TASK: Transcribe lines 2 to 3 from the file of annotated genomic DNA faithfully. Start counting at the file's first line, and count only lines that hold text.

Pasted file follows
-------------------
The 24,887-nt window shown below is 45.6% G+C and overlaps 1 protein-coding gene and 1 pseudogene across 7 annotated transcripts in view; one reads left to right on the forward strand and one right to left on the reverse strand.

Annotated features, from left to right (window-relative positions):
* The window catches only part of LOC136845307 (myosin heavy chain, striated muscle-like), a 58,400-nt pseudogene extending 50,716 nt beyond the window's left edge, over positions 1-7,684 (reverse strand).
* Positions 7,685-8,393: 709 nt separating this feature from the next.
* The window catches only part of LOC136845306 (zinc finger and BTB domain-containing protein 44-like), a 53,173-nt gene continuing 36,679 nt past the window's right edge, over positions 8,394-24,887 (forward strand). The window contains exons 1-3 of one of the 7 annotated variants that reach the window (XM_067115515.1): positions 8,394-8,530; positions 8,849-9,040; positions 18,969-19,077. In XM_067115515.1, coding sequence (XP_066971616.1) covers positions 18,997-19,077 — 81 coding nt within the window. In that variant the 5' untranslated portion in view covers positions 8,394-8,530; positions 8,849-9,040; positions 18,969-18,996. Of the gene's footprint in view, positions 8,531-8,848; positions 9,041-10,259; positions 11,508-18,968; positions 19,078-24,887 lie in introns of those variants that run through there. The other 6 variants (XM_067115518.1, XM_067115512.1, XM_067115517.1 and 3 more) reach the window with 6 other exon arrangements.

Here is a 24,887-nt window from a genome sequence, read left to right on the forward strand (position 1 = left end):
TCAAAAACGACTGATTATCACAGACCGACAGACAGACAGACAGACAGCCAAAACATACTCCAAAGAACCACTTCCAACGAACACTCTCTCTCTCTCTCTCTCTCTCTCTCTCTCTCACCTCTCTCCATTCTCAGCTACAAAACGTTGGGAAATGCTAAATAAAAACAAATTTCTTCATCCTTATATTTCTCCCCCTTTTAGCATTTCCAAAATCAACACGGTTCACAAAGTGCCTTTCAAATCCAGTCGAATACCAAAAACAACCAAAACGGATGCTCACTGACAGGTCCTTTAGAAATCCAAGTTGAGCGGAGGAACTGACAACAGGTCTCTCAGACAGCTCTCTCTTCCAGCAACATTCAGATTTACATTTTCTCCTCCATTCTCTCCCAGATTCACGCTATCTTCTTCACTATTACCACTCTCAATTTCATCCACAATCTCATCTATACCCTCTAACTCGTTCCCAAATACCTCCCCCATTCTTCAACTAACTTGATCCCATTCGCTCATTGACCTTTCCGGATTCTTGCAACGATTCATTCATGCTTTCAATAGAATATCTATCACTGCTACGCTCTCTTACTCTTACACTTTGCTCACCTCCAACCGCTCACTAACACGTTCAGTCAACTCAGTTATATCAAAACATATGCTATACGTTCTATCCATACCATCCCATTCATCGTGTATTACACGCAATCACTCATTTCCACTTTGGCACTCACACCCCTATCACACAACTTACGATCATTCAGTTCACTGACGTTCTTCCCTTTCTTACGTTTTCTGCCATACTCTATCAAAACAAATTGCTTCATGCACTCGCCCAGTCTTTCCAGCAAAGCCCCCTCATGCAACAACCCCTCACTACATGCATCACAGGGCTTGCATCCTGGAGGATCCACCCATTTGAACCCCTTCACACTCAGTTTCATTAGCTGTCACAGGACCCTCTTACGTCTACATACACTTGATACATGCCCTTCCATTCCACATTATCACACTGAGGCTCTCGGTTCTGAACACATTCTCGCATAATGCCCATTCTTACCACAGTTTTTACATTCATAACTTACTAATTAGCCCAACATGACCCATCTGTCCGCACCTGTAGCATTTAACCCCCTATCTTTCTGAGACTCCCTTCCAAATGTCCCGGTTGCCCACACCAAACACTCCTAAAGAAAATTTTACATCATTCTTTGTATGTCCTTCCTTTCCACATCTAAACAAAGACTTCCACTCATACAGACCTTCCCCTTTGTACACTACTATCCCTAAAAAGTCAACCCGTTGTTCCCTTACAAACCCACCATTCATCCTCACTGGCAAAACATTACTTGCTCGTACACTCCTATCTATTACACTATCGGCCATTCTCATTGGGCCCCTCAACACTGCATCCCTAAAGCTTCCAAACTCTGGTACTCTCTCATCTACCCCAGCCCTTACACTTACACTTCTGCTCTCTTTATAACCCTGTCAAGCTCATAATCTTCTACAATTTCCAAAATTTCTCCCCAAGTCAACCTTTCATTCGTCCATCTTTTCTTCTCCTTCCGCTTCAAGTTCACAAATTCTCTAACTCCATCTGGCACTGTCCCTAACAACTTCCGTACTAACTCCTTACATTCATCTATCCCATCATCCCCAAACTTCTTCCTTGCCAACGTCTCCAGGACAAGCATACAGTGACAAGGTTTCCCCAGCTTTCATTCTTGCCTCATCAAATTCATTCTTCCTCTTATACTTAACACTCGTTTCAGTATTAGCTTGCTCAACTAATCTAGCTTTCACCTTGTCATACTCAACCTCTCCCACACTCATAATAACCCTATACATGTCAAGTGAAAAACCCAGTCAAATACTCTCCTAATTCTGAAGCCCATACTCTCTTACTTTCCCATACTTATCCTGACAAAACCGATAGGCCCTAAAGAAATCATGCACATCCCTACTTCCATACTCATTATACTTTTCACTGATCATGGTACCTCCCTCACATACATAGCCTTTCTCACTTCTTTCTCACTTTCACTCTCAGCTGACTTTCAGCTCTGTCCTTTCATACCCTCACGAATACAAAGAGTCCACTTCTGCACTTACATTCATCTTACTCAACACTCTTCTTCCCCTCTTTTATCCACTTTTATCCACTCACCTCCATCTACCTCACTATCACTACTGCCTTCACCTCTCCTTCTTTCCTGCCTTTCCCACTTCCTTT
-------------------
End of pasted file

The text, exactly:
Annotated features, from left to right (window-relative positions):
* The window catches only part of LOC136845307 (myosin heavy chain, striated muscle-like), a 58,400-nt pseudogene extending 50,716 nt beyond the window's left edge, over positions 1-7,684 (reverse strand).